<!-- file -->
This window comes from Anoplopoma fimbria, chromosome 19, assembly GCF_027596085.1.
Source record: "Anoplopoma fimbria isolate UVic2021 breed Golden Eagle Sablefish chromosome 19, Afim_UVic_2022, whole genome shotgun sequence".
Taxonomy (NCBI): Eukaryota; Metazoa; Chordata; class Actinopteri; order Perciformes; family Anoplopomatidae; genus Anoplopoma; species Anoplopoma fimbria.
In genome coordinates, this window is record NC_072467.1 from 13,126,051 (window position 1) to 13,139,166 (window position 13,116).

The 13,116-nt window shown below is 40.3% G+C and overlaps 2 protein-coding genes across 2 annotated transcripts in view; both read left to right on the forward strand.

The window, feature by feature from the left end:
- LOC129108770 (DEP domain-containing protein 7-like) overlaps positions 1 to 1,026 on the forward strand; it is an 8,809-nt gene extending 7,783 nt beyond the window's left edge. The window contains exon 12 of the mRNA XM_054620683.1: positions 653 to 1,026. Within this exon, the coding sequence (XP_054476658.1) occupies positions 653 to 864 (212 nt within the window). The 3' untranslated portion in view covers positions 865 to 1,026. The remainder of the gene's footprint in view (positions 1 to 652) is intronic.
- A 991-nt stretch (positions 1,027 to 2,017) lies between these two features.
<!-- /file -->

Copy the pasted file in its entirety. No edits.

This window comes from Anoplopoma fimbria, chromosome 19, assembly GCF_027596085.1.
Source record: "Anoplopoma fimbria isolate UVic2021 breed Golden Eagle Sablefish chromosome 19, Afim_UVic_2022, whole genome shotgun sequence".
Taxonomy (NCBI): Eukaryota; Metazoa; Chordata; class Actinopteri; order Perciformes; family Anoplopomatidae; genus Anoplopoma; species Anoplopoma fimbria.
In genome coordinates, this window is record NC_072467.1 from 13,126,051 (window position 1) to 13,139,166 (window position 13,116).

The 13,116-nt window shown below is 40.3% G+C and overlaps 2 protein-coding genes across 2 annotated transcripts in view; both read left to right on the forward strand.

The window, feature by feature from the left end:
- LOC129108770 (DEP domain-containing protein 7-like) overlaps positions 1 to 1,026 on the forward strand; it is an 8,809-nt gene extending 7,783 nt beyond the window's left edge. The window contains exon 12 of the mRNA XM_054620683.1: positions 653 to 1,026. Within this exon, the coding sequence (XP_054476658.1) occupies positions 653 to 864 (212 nt within the window). The 3' untranslated portion in view covers positions 865 to 1,026. The remainder of the gene's footprint in view (positions 1 to 652) is intronic.
- A 991-nt stretch (positions 1,027 to 2,017) lies between these two features.